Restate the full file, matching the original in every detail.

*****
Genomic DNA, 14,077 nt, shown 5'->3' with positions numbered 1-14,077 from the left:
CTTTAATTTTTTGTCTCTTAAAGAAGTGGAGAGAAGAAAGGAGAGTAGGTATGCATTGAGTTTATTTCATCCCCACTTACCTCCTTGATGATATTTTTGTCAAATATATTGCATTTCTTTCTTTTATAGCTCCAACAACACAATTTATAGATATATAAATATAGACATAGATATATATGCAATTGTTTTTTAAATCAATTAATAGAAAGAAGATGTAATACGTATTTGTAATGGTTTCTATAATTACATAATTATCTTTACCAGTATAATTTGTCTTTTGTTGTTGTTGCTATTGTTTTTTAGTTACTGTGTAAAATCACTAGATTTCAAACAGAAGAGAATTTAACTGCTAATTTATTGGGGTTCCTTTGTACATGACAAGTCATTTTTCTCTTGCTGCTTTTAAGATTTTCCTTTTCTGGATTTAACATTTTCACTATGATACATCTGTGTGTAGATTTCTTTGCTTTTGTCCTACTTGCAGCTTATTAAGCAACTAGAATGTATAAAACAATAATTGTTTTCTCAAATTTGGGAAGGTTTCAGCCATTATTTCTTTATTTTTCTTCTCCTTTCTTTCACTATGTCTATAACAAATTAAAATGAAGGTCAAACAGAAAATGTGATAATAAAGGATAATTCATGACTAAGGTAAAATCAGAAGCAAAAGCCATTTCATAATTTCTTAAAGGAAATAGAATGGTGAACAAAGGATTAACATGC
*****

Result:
Genomic DNA, 14,077 nt, shown 5'->3' with positions numbered 1-14,077 from the left:
CTTTAATTTTTTGTCTCTTAAAGAAGTGGAGAGAAGAAAGGAGAGTAGGTATGCATTGAGTTTATTTCATCCCCACTTACCTCCTTGATGATATTTTTGTCAAATATATTGCATTTCTTTCTTTTATAGCTCCAACAACACAATTTATAGATATATAAATATAGACATAGATATATATGCAATTGTTTTTTAAATCAATTAATAGAAAGAAGATGTAATACGTATTTGTAATGGTTTCTATAATTACATAATTATCTTTACCAGTATAATTTGTCTTTTGTTGTTGTTGCTATTGTTTTTTAGTTACTGTGTAAAATCACTAGATTTCAAACAGAAGAGAATTTAACTGCTAATTTATTGGGGTTCCTTTGTACATGACAAGTCATTTTTCTCTTGCTGCTTTTAAGATTTTCCTTTTCTGGATTTAACATTTTCACTATGATACATCTGTGTGTAGATTTCTTTGCTTTTGTCCTACTTGCAGCTTATTAAGCAACTAGAATGTATAAAACAATAATTGTTTTCTCAAATTTGGGAAGGTTTCAGCCATTATTTCTTTATTTTTCTTCTCCTTTCTTTCACTATGTCTATAACAAATTAAAATGAAGGTCAAACAGAAAATGTGATAATAAAGGATAATTCATGACTAAGGTAAAATCAGAAGCAAAAGCCATTTCATAATTTCTTAAAGGAAATAGAATGGTGAACAAAGGATTAACATGC